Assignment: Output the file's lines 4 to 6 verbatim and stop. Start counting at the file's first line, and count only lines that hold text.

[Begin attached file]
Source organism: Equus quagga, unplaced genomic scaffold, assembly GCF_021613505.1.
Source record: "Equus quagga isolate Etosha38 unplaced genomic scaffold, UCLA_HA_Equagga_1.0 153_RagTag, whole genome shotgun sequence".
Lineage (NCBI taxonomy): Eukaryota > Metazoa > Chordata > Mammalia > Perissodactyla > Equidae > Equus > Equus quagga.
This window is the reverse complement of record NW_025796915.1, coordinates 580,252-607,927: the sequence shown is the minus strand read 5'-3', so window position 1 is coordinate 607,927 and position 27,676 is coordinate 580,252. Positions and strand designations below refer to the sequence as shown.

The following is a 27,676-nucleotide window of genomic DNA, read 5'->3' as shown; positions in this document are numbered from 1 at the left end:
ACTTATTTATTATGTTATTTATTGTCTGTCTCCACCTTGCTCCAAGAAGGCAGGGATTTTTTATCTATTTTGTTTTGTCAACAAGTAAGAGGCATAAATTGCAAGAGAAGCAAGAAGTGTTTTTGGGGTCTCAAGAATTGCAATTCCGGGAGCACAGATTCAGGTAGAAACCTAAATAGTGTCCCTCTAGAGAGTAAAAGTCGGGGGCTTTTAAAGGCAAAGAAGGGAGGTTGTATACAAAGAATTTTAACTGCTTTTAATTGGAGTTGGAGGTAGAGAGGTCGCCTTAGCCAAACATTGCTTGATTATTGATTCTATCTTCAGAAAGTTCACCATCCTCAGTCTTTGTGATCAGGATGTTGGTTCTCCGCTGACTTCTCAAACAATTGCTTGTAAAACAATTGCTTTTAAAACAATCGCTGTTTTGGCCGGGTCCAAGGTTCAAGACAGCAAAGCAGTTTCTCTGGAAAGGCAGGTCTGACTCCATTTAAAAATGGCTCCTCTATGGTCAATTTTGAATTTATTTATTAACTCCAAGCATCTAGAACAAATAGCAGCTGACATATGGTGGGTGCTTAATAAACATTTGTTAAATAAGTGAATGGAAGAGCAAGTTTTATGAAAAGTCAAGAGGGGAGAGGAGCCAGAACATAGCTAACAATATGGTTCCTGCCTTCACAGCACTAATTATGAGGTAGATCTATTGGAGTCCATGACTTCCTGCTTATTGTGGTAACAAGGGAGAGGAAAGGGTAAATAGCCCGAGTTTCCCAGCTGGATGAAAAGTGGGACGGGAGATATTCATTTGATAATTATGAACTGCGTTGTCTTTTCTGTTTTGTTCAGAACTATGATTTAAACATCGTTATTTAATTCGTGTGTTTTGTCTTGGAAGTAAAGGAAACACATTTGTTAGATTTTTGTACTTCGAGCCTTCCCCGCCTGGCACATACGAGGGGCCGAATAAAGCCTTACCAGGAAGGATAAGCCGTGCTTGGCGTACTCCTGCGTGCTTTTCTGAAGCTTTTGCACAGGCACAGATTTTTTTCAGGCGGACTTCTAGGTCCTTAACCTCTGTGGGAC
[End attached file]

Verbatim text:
This window is the reverse complement of record NW_025796915.1, coordinates 580,252-607,927: the sequence shown is the minus strand read 5'-3', so window position 1 is coordinate 607,927 and position 27,676 is coordinate 580,252. Positions and strand designations below refer to the sequence as shown.

The following is a 27,676-nucleotide window of genomic DNA, read 5'->3' as shown; positions in this document are numbered from 1 at the left end:
ACTTATTTATTATGTTATTTATTGTCTGTCTCCACCTTGCTCCAAGAAGGCAGGGATTTTTTATCTATTTTGTTTTGTCAACAAGTAAGAGGCATAAATTGCAAGAGAAGCAAGAAGTGTTTTTGGGGTCTCAAGAATTGCAATTCCGGGAGCACAGATTCAGGTAGAAACCTAAATAGTGTCCCTCTAGAGAGTAAAAGTCGGGGGCTTTTAAAGGCAAAGAAGGGAGGTTGTATACAAAGAATTTTAACTGCTTTTAATTGGAGTTGGAGGTAGAGAGGTCGCCTTAGCCAAACATTGCTTGATTATTGATTCTATCTTCAGAAAGTTCACCATCCTCAGTCTTTGTGATCAGGATGTTGGTTCTCCGCTGACTTCTCAAACAATTGCTTGTAAAACAATTGCTTTTAAAACAATCGCTGTTTTGGCCGGGTCCAAGGTTCAAGACAGCAAAGCAGTTTCTCTGGAAAGGCAGGTCTGACTCCATTTAAAAATGGCTCCTCTATGGTCAATTTTGAATTTATTTATTAACTCCAAGCATCTAGAACAAATAGCAGCTGACATATGGTGGGTGCTTAATAAACATTTGTTAAATAAGTGAATGGAAGAGCAAGTTTTATGAAAAGTCAAGAGGGGAGAGGAGCCAGAACATAGCTAACAATATGGTTCCTGCCTTCACAGCACTAATTATGAGGTAGATCTATTGGAGTCCATGACTTCCTGCTTATTGTGGTAACAAGGGAGAGGAAAGGGTAAATAGCCCGAGTTTCCCAGCTGGATGAAAAGTGGGACGGGAGATATTCATTTGATAATTATGAACTGCGTTGTCTTTTCTGTTTTGTTCAGAACTATGATTTAAACATCGTTATTTAATTCGTGTGTTTTGTCTTGGAAGTAAAGGAAACACATTTGTTAGATTTTTGTACTTCGAGCCTTCCCCGCCTGGCACATACGAGGGGCCGAATAAAGCCTTACCAGGAAGGATAAGCCGTGCTTGGCGTACTCCTGCGTGCTTTTCTGAAGCTTTTGCACAGGCACAGATTTTTTTCAGGCGGACTTCTAGGTCCTTAACCTCTGTGGGAC